The Scottish firm RHA Audio used CanJam RMAF 2016 as a springboard from which to launch three new products: the long-awaited DACAmp L1 ($550 or £399), the new CL750 universal-fit earphone ($139.95 or £99.95), and the firm’s new flagship CL1 Ceramic universal-fit earphone ($499.95 or £349.95).
The DACAmp L1 is iOS, Android, Mac, and Windows compatible and looks like a sure-fire winner. Featuring one dedicated DSC device per channel, the DACAmp L1 supports PCM decoding at up to 32-bit/384kHz resolutions as well as DSD decoding for up to 11.2MHz Quad DSD files. It is also respectably powerful (300 mW at 16 Ohms), provides line-in, USB A, USB micro-B, and Mini-TOSLINK digital inputs, while also offering both single-ended and balanced headphone outputs. Powering it all is a 4,000mAh lithium ion battery. One of the most appealing aspects of the DACAmp L1 is its gorgeous industrial design, featuring gentle organic curves and satin finishes that make the new amp/DAC a joy to hold in your hand and to use.
The CL750 earphone could in many respects be viewed as an update on design themes established in RHA’s popular MA750 earphone, but re-cast as an earphone optimised specifically for use with amplifiers. The CL750 incorporates what RHA terms an “ultra-wideband CL Dynamic transducer” and ships with high purity OFC signal cables. One caveat, however, is that the CL750 is a low sensitivity device as earphones go, with a sensitivity rating of just 86dB. This is fine if you plan on using the CL750 with a DACAmp L1, but don’t even think of driving it from a smartphone (we tried and, well, let’s just not go there…).
The CL1 Ceramic is the most ambitious earphone RHA has ever created and it is a compact, dual-driver model that incorporates both RHA’s new CL Dynamic transducer coupled with a distinctive “ceramic plate transducer said to yield “high-resolution, precise audio reproductions.” Like the CL750 the CL1 Ceramic ships with OFC signal cables, but as a welcome touch the CL1 cables are fitted with detachable sMMCX cable connectors and are equipped with mouldable over-ear hooks for a more secure fit. Like the CL750, the CL1 Ceramic is a low sensitivity earphone (87dB) that is meant for use with amplifiers—not driven directly from smartphones or tablets.
Rupert Neve Design
The legendary British recording studio electronics designer Rupert Neve is widely thought to have created some of the most technically sophisticated and musically satisfying recording consoles ever made. Now, in response to requests from his studio clients and many others, Neve has created a very simple but simply superb sounding headphone amplifier call the RNHP, priced at $499. The rather modest-looking RNHP rejects all the usual trappings and conventions of audio bling, preferring instead to make its mark in the only way that really matters: that is, through exceptional sound quality that—in keeping with Neve tradition—offers an even-handed blend of technical excellence and musicality that just won’t quit.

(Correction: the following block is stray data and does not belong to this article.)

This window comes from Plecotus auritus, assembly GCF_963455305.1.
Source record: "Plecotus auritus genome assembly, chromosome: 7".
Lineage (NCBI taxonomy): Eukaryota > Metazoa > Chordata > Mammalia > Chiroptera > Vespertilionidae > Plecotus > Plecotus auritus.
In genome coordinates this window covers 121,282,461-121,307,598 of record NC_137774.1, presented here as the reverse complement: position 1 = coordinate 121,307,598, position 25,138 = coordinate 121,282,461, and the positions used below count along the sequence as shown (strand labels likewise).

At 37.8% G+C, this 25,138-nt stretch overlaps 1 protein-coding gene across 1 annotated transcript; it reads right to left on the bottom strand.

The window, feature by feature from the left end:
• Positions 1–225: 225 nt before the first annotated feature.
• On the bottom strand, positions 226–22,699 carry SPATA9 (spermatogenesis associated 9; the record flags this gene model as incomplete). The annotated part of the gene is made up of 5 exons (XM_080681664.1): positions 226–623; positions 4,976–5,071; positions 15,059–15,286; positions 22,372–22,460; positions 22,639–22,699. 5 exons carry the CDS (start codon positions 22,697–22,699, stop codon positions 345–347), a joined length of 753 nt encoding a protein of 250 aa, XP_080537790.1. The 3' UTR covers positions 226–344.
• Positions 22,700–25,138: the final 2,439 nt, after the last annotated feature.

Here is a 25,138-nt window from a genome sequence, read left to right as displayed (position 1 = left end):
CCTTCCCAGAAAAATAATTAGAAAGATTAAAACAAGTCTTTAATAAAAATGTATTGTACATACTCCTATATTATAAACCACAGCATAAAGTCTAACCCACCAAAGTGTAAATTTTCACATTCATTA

For CanJam RMAF the iconoclastic California-based company Schiit Audio gave the public the US debut of the firm’s impressive new fully balanced, high-powered, low-noise Jotunheim headphone amplifier/preamp, priced at $399. But don’t let the low-ish price fool you: on a technical level the Jotunheim is as advanced as they come thanks to its distinctive Schiit Pivot Point circuit topology. Schiit bills the Jotunheim as a “configurable” headphone amp, in that it provides an internal space that can accommodate one of two optional I/O modules: a fully-balanced AK4490-based USB DAC module or a high-precision moving magnet phono stage with passive RIAA equalisation. Either module adds a modest $100 to the price of the Jotunheim so that even when fully loaded the amp still sells for a tick under $500. Watch for a review in the next issue of Hi-Fi+.
Apart from the Jotunheim, Schiit also debuted three fascinating new full-size traditional audio components that are sure to attract attention for all the right reasons (namely, high performance at sensible prices). These new products were the Saga remote passive/active preamp ($349); the Freya balanced, remote passive/active preamp ($699) with user selectable passive, JFET buffer, or valve gain operation; and the Vidar “intelligent stereo/mono power amp” ($699) with current-feedback gain stages, dual mono topology, and no capacitors or DC servos in the signal path. The Vidar puts out 2 x 100 watts RMS per channel into 8 Ohms in stereo mode, or 400 watts RMA into 8 Ohms in mono mode. Needless to say, these new models will soon do their part to help take the high cost out of high-end audio.
Often Sennheiser’s trade show displays emphasize the firm’s top-tier, performance-über-alles designs, but for CanJam RMAF 2016 the firm focused attention on its newest and best wireless noise-cancelling headphone: the PXC 550 Wireless ($399.95). The PXC 550 Wireless offers sound reminiscent in some respect to Sennheiser’s own Momentum model, but is equipped with the firm’s NoiseGard hybrid adaptive noise cancellation system, plus a new ear cup-mounted touch control panel and voice prompt control system. Best of all, the PXC 550 offers up to 30 hours of battery life, meaning the headphone could conceivably offer high-quality sound for an around-the-world journey on a single charge.